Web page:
I blinked a few times and my jaw did drop somewhat. Then I got into my car, mindful the Kanga Pops might melt, and drove directly home.

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Taking Things Into Your Own Hands

I remember how funny it was, when my boys were still at kindergarten, to see the occasional little girl with an odd asymmetrical haircut. One day they would be adorable, neat, clean, symmetrical miniatures of their mums, but with lace-frilled ankle socks and wispy piggy tails, and the next day they would turn up to kindy, equally well dressed but with monster hair – ragged and choppy. Of course the little version had played hairdressers and now the horrified mum needed to explain the cute travesty to anyone who would listen.

Fast forward 10 years – they say boys develop more slowly than girls – and my 14 year old decides to cut his own hair.

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Okay, so that’s not actually him. There was some other overly confident teen in this world who went down the same pathway in life. Truth was, when I first saw my own son’s hair, I went into shock and just had to fix things up!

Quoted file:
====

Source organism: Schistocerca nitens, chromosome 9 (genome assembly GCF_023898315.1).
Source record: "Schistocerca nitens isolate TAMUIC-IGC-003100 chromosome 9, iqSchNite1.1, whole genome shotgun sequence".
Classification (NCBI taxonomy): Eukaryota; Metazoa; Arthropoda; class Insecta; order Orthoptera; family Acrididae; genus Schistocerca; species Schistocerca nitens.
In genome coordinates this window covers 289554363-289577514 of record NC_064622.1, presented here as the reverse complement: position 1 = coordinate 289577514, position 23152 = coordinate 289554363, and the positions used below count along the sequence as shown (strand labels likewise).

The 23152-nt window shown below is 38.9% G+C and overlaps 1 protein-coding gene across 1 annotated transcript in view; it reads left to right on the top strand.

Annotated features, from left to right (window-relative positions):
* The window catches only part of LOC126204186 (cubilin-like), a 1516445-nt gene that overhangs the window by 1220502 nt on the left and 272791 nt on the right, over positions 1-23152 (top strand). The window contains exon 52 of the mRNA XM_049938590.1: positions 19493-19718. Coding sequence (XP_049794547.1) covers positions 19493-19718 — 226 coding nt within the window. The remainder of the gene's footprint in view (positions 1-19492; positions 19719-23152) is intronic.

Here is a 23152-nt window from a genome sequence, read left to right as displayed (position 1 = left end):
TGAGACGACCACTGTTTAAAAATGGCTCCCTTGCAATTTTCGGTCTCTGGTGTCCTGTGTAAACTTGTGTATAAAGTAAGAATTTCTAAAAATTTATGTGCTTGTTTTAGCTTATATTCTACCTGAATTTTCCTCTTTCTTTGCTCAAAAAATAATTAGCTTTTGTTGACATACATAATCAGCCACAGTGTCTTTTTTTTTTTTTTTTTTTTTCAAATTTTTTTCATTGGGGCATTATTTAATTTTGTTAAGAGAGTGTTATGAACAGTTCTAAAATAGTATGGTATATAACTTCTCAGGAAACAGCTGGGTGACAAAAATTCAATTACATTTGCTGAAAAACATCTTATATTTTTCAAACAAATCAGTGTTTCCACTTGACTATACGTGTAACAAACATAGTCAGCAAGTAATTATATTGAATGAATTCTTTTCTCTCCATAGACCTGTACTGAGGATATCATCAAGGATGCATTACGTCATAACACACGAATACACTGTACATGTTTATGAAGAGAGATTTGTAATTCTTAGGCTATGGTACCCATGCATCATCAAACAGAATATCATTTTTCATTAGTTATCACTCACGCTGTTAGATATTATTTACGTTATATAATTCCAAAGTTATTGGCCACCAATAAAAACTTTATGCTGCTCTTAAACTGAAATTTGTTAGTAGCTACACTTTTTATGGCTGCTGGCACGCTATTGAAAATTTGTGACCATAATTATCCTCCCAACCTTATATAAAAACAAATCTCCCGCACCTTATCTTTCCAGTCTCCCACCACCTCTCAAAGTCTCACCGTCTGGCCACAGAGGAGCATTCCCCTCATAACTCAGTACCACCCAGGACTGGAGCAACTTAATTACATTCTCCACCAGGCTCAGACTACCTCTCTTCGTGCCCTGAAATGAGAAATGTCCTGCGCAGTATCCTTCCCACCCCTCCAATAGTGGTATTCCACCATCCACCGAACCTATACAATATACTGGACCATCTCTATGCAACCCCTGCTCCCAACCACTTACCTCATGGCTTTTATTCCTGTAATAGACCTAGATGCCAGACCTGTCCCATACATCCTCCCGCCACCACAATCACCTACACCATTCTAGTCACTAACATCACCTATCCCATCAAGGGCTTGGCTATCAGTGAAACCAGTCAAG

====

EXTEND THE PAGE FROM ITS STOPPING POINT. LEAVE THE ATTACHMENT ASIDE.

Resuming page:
Just now I went on a Google search and found a whole lot of little folk who took the scissors into their own hands.

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My Mother’s Pearls of Wisdom

It is school holidays and both my boys have said how much they would like to visit Grandma.

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Grandma lives about an hour’s drive from our home but the trip is always worth it, in their estimation, because they get a lot of laughs. Grandad is Grandma’s comedic foil. I’ll admit, it is fun.

This time we couldn’t coordinate both my boys so we decided to see Grandma and Grandad in two separate trips. I drove my 16 year old and his girlfriend down the freeway on Wednesday afternoon.

There was a serious moment in their sitting room, as Grandma reflected upon the recent passing of a family member and the unforgiveness that died along with her. My son and his girlfriend were listening with half their attention devoted to electronic devices. Grandma suddenly demanded their full attention and said, “Demitri.? Maddie? I want you to know how important it is to forgive the people in your lives. People will always sin against you but it is not worth dying without forgiveness in your heart.” She paused as the magnitude and significance of her wisdom could sink in. The kids stared reflectively and seriously at the lounge room walls. Then she added, “And never take Ice (meth).”

Favourite Movies: The Intouchables

Based on a real life events, The Intouchables is the story of a wealthy quadriplegic, whose life is enriched by an ex-offender who becomes his carer. Two dudes communing through humour, mutual friendship and respect – forced to trust, but dared to live and love. I promise this movie will not, and cannot, disappoint.